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Windows 7: Manufacturer's recovery partition

04 May 2014   #1
bagua7

Windows 7 x 64
 
 
Manufacturer's recovery partition

I want to back up my system by cloning the entire HDD. I have a 25GB recovery partition created by the notebook manufacturer, ASUS, as part of the OEM Recovery Disks.

Should I also include it with the Windows partitions or just ignore it altogether?




Thanks in advance.


My System SpecsSystem Spec
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04 May 2014   #2
ignatzatsonic

Microsoft Community Contributor Award Recipient

Windows 7 SP1, Home Premium, 64-bit
 
 

You say you want to clone the entire HDD. If you mean that, yes, you'd have to include the 25 GB partition.

If you exclude it, you would not then later be able to recover to factory specifications using that 25 GB partition. It wouldn't exist.

You probably can make a set of recovery disks that will provide the same functionality as the recovery partition, although those disks would not be as reliable as the partition.

And of course you may have little or no interest in ever being able to restore to factory specifications, in which case you can exclude the recovery partition.

Lastly--I wouldn't consider a clone to be a backup. If you want to back up, think about imaging rather than cloning.
My System SpecsSystem Spec
06 May 2014   #3
Damian Adelle

Windows 7 Ultimate 64bit
 
 

ignatzatsonic is right, you should prefer a back up. In my case, I recently bought an ACER netbook, it came with a Windows 8 recovery partition, and some other manufacturer utilities. I haven't liked Win 8 so much to use it yet, and I didn't liked the idea of having 50 GB of space lying around in a recovery partition, and I never liked the manufacturer choosing what's right for me, so I did a complete formatting, and installed my good ol' Win 7 Ultimate against a lot of people advise to not delete that partition (which is legit anyway, it's good advice too since that voided any warranty from getting Support). Right now I don't regret that decision at all, and I particularily had never the need to use at any point the recovery partition, lest any support, and I had Client Support before, and it's not that good anyway. I use Redo-Backup by the way, it's really simple and friendly to use. But again, that's my POV, if you like to keep that partition by the manufacturer by fear of anything-can-happen-in-the-future, it's a good idea too.

RedoBackup:

Redo Backup Bare Metal Restore Solution GUI Backup Open Source GPL Recovery
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11 May 2014   #4
bagua7

Windows 7 x 64
 
 

So what should I do if I ever need to restore my system (without having to do a fresh install which is way to slow and time consuming...going through all those Win updates is just insane) if I encounter a situation that requires recovering Win 7.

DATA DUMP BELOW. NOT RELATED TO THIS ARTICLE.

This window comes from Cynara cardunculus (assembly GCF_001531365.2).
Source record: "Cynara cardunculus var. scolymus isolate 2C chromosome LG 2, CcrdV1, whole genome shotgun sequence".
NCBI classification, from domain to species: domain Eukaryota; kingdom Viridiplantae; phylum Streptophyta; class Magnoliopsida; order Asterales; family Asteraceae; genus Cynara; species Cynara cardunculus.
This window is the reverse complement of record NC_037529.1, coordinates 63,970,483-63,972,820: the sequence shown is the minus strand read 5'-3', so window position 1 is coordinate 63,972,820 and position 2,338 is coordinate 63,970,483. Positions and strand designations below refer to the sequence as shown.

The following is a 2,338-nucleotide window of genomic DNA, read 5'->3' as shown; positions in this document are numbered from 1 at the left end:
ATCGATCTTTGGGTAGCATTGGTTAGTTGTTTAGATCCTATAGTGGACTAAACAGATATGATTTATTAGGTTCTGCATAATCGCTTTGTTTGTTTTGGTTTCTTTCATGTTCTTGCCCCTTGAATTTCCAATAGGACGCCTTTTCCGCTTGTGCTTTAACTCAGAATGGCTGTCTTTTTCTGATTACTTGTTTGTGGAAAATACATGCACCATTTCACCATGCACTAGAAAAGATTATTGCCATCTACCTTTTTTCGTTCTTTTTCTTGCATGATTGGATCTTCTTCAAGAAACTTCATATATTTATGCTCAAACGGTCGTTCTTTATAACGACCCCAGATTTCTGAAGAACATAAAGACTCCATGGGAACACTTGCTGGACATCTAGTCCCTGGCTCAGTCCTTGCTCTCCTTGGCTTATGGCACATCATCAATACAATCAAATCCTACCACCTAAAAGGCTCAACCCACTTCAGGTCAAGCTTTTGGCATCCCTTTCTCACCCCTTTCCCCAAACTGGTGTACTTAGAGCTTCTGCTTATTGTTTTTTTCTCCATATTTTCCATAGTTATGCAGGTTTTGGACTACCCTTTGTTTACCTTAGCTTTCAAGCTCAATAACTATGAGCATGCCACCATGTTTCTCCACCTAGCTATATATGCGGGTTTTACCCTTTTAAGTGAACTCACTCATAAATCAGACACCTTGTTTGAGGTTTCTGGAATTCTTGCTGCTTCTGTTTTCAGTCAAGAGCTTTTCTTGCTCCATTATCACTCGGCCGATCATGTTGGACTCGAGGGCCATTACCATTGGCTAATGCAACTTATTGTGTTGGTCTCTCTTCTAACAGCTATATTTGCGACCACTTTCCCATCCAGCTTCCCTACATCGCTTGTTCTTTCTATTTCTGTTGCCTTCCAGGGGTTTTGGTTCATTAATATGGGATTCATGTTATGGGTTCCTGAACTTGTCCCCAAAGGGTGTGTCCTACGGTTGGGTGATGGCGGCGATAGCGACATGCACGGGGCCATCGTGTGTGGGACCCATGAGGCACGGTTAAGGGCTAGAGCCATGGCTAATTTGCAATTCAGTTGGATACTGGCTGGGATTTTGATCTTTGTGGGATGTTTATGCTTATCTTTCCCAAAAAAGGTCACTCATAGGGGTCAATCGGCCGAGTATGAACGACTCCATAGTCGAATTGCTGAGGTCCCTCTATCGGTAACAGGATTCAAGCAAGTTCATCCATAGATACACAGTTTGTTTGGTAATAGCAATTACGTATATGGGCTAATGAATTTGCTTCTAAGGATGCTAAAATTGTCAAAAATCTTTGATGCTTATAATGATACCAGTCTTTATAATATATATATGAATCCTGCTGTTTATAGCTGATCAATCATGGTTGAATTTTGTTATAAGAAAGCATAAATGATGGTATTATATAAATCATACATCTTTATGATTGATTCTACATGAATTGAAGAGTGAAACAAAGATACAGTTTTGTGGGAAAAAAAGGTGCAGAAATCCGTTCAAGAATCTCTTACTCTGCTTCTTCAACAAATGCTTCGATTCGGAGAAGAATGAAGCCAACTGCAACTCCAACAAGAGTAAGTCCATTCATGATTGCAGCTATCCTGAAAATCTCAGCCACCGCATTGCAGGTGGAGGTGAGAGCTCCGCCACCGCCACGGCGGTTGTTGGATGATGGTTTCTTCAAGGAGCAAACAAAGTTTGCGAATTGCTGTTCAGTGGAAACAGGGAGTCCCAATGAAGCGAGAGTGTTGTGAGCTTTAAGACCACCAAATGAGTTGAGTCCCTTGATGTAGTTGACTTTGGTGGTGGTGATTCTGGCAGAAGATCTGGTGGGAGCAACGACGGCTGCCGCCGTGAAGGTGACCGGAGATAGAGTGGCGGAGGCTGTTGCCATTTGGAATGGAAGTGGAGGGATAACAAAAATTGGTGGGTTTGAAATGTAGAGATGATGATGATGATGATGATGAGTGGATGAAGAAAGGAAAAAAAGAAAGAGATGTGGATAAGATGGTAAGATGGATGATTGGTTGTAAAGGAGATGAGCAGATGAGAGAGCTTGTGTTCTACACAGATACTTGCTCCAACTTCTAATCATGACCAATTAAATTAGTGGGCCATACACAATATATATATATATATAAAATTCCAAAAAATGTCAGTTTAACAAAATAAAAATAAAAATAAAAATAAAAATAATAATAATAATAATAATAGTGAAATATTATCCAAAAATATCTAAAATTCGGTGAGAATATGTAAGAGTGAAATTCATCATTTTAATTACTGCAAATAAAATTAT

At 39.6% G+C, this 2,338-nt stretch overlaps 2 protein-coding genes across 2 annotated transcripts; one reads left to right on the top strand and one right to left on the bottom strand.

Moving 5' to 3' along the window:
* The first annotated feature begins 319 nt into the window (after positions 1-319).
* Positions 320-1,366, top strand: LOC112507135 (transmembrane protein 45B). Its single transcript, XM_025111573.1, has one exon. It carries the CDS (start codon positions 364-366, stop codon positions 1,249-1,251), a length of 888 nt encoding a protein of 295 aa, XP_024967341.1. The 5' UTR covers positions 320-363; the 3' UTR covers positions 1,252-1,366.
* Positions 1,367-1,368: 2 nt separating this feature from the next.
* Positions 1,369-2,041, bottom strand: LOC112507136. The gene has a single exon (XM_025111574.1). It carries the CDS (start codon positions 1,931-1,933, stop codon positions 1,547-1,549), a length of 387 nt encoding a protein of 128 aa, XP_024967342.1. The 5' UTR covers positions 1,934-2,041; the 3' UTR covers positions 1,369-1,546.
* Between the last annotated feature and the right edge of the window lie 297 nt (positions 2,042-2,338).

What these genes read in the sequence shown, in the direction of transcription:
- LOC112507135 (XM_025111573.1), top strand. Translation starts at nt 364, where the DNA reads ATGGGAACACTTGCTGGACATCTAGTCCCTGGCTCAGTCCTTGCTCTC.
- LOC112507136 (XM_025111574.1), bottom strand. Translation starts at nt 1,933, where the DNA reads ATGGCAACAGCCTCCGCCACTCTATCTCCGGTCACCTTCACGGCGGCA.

I got here Macrium Reflect free ed. Should I just back up the system using this tool?

Thanks again.
My System SpecsSystem Spec
12 May 2014   #5
ignatzatsonic

Microsoft Community Contributor Award Recipient

Windows 7 SP1, Home Premium, 64-bit
 
 

Quote   Quote: Originally Posted by bagua7 View Post
So what should I do if I ever need to restore my system (without having to do a fresh install which is way to slow and time consuming...going through all those Win updates is just insane) if I encounter a situation that requires recovering Win 7.

I got here Macrium Reflect free ed. Should I just back up the system using this tool?
Yes. Make an image every week or every month or every quarter. Whatever suits you.

Most important points:

You must make a "recovery disk" by burning a CD within Macrium. You use it to boot your computer when you want to restore the previously saved image. Use the "Win PE" method in the Macrium menu. After the disk is burned, confirm it will in fact boot your PC.

You must have somewhere to store the image files and that cannot be on a partition that is part of the image. So if you want to make an image of C and later restore C, the image file must be stored on D or E or F or whatever. Each image file is fairly large---about 40 to 50 percent of the space occupied by the imaged partition. It's preferable to store the image file on a completely separate hard drive rather than on another partition on the same hard drive.

You must make an image of both C and any other partitions that contain boot files, such as "system reserved" if you have such a partition. Some OEM builders put boot files in other partitions, so you should investigate where that might be if you have an OEM PC. A screen shot of Windows Disk Management should reveal this information. If necessary, you can move boot files to C.

There are tutorials for using Macrium on this site.
My System SpecsSystem Spec
12 May 2014   #6
bagua7

Windows 7 x 64
 
 

All good, I managed to back up and clone Windows using Macrium. Thanks again.
My System SpecsSystem Spec
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